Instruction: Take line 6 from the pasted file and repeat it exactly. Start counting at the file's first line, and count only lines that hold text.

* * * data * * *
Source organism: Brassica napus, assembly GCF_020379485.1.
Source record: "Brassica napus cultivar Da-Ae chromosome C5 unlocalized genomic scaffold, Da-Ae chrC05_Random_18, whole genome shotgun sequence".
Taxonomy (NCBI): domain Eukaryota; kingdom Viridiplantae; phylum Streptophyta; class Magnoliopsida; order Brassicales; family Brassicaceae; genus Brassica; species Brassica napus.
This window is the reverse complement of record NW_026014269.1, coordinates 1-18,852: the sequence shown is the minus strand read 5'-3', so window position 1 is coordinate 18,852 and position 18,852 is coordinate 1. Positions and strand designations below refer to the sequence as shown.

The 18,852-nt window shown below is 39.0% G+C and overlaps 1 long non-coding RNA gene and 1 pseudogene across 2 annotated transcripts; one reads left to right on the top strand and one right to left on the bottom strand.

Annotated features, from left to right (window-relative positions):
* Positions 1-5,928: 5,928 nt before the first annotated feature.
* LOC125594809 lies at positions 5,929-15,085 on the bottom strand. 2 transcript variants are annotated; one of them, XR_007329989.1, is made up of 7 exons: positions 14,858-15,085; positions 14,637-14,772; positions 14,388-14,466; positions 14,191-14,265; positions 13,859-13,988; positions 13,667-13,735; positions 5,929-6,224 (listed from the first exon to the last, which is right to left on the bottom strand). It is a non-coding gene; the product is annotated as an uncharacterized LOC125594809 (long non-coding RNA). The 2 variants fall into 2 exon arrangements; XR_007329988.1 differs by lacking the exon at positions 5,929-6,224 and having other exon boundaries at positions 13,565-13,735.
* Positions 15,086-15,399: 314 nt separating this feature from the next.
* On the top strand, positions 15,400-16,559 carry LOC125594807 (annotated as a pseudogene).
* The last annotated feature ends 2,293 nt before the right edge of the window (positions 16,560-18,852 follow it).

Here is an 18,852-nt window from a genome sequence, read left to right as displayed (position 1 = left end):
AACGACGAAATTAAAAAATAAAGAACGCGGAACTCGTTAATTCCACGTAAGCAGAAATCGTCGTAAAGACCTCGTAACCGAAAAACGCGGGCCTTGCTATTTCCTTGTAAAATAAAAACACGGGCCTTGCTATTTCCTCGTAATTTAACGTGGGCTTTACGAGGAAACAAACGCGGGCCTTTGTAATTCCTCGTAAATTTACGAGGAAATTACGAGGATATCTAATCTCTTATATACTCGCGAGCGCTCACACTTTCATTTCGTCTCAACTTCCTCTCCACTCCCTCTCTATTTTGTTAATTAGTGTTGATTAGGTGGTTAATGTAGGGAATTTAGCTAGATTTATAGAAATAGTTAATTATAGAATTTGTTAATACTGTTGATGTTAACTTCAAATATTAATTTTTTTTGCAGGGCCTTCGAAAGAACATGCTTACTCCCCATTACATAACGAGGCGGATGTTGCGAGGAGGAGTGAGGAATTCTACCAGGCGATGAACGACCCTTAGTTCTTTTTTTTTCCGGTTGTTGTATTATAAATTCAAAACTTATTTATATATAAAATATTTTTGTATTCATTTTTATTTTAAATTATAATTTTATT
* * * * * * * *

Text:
Annotated features, from left to right (window-relative positions):